The Information Regulator of South Africa (IRSA) says political parties have the responsibility to protect the personal information of voters. The Regulator says during election season and campaigning, the processing of personal information of data subjects, who are voters in this case, is unavoidable.
Personal information of voters and the way it should be processed is protected in terms of the Protection of Personal Information Act. The implementation of the Act became effective on the 1st of July 2021.
Information Regulator Chairperson Adv Pansy Tlakula says the regulator, therefore, wants to remind all political parties that they must ensure lawful processing of personal information of voters as required by the POPI Act. She says the Regulator is mandated to ensure the protection of personal information by monitoring and ensuring compliance of responsible parties. Tlakula says political parties and independent candidates are responsible parties and must comply with the provisions of the POPI Act.
She says when processing the personal information of a voter, a political party must ensure such processing complies with the eight conditions for lawful processing of personal information as prescribed in the Act.
“Accountability: where a political party must take overall responsibility to ensure that it processes personal information lawfully. Process limitation: means that a political party may only process information that it reasonably needs and upon obtaining consent directly from a voter. Therefore, it follows that political parties may not obtain personal information from data brokers or through applications that automatically generate personal information such as telephone numbers. A voter may at any stage object to the processing of his or her personal information. If a voter objects, then a political party may no longer process that voter’s personal information. Purpose specification: means that a political party can only process the personal information of a voter for purposes directly related to the objective and purpose of that political party’s mandate. Openness: means that a voter must be notified that a political party is processing his or her personal information,” Tlakula explains.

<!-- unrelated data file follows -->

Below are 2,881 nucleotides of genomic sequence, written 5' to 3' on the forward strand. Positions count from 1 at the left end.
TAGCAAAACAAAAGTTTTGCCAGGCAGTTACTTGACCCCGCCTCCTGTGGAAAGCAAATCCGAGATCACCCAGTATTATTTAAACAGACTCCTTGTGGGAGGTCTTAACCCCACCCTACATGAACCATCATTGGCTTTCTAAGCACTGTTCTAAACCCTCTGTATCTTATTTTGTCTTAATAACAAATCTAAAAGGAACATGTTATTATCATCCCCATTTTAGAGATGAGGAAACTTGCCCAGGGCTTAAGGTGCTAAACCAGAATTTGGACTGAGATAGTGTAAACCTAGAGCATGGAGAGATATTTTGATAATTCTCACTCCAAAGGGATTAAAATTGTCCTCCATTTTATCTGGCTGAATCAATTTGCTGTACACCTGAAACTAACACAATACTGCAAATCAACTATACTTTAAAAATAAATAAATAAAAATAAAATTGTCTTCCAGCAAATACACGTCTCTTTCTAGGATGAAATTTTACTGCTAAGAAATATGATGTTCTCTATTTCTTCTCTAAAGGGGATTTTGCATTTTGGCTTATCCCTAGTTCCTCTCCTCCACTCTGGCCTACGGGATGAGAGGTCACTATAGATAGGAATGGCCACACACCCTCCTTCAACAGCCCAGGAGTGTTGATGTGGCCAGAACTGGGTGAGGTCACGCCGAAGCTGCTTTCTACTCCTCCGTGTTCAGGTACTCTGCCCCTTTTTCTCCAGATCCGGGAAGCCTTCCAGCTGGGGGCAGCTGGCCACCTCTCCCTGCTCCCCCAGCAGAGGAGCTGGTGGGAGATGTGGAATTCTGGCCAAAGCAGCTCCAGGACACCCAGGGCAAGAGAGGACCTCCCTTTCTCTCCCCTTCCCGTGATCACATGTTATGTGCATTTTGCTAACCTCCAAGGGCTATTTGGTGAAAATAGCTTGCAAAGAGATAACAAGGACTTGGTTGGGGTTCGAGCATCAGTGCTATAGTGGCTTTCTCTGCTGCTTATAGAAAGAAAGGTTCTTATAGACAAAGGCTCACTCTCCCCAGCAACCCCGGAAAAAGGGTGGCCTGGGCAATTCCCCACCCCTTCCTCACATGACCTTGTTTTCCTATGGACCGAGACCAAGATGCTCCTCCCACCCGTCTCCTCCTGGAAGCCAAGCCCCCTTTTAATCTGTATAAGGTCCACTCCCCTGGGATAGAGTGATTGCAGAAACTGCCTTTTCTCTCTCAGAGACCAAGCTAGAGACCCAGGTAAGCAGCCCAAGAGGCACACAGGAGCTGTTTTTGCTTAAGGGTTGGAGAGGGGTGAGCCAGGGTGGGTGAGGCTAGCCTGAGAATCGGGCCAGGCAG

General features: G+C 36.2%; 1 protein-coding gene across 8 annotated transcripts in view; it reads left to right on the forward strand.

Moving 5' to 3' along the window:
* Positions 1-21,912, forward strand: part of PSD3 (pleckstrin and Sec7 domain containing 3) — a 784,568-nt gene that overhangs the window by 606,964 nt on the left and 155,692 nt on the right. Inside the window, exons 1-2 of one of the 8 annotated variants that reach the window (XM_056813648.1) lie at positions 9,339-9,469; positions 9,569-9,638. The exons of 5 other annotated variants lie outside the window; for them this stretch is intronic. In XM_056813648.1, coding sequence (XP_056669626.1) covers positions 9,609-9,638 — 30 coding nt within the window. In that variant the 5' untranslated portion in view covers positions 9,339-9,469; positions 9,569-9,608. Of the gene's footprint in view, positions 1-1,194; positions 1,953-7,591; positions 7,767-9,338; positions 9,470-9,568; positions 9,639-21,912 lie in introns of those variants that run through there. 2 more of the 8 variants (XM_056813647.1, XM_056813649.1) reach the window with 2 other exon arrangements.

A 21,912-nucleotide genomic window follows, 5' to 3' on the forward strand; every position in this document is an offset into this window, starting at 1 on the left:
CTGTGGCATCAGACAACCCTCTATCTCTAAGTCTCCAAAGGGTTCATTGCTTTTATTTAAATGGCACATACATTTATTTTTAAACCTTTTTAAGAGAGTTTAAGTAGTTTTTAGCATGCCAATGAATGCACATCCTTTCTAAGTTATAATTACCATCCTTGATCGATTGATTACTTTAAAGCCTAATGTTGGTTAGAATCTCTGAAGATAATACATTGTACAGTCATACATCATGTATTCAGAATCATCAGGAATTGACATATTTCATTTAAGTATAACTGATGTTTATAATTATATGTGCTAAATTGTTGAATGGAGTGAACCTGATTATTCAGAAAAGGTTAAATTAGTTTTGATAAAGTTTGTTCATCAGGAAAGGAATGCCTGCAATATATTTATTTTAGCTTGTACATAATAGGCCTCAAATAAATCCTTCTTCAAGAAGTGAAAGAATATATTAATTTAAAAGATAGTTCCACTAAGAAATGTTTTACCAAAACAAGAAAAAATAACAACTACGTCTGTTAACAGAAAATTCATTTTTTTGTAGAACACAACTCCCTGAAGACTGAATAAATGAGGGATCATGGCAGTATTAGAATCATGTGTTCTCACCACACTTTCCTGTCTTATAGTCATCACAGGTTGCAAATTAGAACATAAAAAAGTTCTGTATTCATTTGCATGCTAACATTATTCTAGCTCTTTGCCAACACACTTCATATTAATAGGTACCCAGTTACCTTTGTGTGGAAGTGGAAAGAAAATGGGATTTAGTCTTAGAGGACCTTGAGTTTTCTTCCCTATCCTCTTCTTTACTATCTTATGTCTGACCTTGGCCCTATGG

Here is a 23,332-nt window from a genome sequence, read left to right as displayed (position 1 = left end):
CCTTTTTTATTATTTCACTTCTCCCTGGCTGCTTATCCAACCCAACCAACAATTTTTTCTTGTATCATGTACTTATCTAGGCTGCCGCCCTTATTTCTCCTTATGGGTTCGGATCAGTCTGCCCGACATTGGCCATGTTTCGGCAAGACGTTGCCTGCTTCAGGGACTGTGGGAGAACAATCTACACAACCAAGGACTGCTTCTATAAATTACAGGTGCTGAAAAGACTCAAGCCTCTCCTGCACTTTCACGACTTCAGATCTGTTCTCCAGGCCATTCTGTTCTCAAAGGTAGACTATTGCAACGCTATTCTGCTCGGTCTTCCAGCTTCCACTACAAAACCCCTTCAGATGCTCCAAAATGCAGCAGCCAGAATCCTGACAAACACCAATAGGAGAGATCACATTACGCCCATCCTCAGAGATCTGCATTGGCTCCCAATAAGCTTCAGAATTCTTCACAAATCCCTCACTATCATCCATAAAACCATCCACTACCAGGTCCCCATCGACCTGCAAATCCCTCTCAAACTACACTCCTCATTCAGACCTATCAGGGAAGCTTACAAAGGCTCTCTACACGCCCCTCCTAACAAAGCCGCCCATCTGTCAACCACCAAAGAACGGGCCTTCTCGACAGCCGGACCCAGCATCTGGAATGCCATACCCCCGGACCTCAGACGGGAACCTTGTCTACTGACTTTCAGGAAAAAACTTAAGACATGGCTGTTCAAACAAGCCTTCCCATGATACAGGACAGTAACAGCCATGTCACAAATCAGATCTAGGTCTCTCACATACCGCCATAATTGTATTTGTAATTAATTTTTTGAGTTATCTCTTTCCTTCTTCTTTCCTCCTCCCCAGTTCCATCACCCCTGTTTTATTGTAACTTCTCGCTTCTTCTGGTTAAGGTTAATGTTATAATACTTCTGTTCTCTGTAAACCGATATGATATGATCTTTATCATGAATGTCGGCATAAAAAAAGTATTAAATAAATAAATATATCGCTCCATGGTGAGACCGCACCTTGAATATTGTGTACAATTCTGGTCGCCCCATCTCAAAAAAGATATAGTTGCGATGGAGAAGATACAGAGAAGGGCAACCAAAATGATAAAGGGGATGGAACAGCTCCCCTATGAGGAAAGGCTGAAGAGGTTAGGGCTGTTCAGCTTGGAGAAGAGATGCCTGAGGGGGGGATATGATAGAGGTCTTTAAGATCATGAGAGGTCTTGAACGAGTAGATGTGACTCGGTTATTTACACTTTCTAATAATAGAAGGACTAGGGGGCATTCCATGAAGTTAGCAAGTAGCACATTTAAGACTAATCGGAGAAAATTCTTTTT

Tlakula says it is the responsibility of the Independent Electoral Commission and political parties to safeguard the personal information of voters against loss, damage and misuse of personal information.
“In light of the security compromises on personal information that have riddled the country, the Independent Electoral Commission and the political parties have a responsibility to ensure that security safeguards are put in place and that there are adequate security measures and controls to safeguard voters’ personal information against loss, damage, and misuse. Like many laws, there are some exceptions to the applicability of POPIA. Section 26 prohibits the processing of special personal information, which includes the political persuasion of voters. However, political parties may process information concerning the political persuasion of voters in accordance with section 31 of POPIA, if that information relates to members, employees or other persons belonging to the political party, and where such processing is necessary to achieve the aims and principles of the political party.”
She says when it comes to the persuasion of voters, political parties must still follow the law when processing personal information:
“In terms of section 31, a political party may process information related to the political persuasion of a voter for the purpose of forming a political party; participating in its activities, engaging in the recruitment of members, canvassing supporters or voters for an election or a referendum and campaigning for a political cause. However, a political party must still comply with the conditions for the lawful processing of personal information when processing information related to the political persuasion of a voter. The Regulator has conducted engagements with political parties, including participation in a Special Provincial Party Liaison Committee meeting to present the importance and need to comply with POPIA and ensure the protection of voters’ personal information during the election period.”
The Regulator says it has published guidelines on its website www.justice.gov.za/inforeg/ on the processing of personal information of a voter by a political party.
“To ensure that we protect the constitutional rights of the citizens of South Africa all political parties and candidates must uphold the law and comply with the requirements in POPIA. The Regulator continues to provide guidance and educate responsible parties in applying this law and protecting the rights of citizens,” Tlakula concluded.
Millions of eligible voters are expected to cast their ballots in the 5th democratic municipal elections on the 1st of November 2021.
POPIA | Protection of Personal Information Act comes into effect 1 July:
POPIA | Protection of Personal Information Act comes into effect 1 July Part 2: